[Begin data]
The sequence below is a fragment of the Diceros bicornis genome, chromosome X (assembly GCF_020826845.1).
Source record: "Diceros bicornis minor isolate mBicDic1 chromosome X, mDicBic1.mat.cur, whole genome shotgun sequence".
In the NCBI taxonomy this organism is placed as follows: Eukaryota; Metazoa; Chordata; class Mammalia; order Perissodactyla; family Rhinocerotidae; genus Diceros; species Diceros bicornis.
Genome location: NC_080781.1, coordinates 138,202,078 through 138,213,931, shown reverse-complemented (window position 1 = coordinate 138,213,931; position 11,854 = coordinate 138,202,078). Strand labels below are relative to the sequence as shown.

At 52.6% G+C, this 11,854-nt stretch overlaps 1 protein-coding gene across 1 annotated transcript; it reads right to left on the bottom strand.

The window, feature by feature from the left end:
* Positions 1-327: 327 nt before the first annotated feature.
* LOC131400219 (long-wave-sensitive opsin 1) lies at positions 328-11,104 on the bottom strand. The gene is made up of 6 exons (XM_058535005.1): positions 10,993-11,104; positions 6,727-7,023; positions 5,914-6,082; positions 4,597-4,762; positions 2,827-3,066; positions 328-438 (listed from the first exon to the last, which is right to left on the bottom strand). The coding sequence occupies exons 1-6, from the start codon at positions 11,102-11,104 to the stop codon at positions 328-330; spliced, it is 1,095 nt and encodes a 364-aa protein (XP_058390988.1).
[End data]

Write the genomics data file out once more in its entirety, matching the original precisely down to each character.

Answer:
The sequence below is a fragment of the Diceros bicornis genome, chromosome X (assembly GCF_020826845.1).
Source record: "Diceros bicornis minor isolate mBicDic1 chromosome X, mDicBic1.mat.cur, whole genome shotgun sequence".
In the NCBI taxonomy this organism is placed as follows: Eukaryota; Metazoa; Chordata; class Mammalia; order Perissodactyla; family Rhinocerotidae; genus Diceros; species Diceros bicornis.
Genome location: NC_080781.1, coordinates 138,202,078 through 138,213,931, shown reverse-complemented (window position 1 = coordinate 138,213,931; position 11,854 = coordinate 138,202,078). Strand labels below are relative to the sequence as shown.

At 52.6% G+C, this 11,854-nt stretch overlaps 1 protein-coding gene across 1 annotated transcript; it reads right to left on the bottom strand.

The window, feature by feature from the left end:
* Positions 1-327: 327 nt before the first annotated feature.
* LOC131400219 (long-wave-sensitive opsin 1) lies at positions 328-11,104 on the bottom strand. The gene is made up of 6 exons (XM_058535005.1): positions 10,993-11,104; positions 6,727-7,023; positions 5,914-6,082; positions 4,597-4,762; positions 2,827-3,066; positions 328-438 (listed from the first exon to the last, which is right to left on the bottom strand). The coding sequence occupies exons 1-6, from the start codon at positions 11,102-11,104 to the stop codon at positions 328-330; spliced, it is 1,095 nt and encodes a 364-aa protein (XP_058390988.1).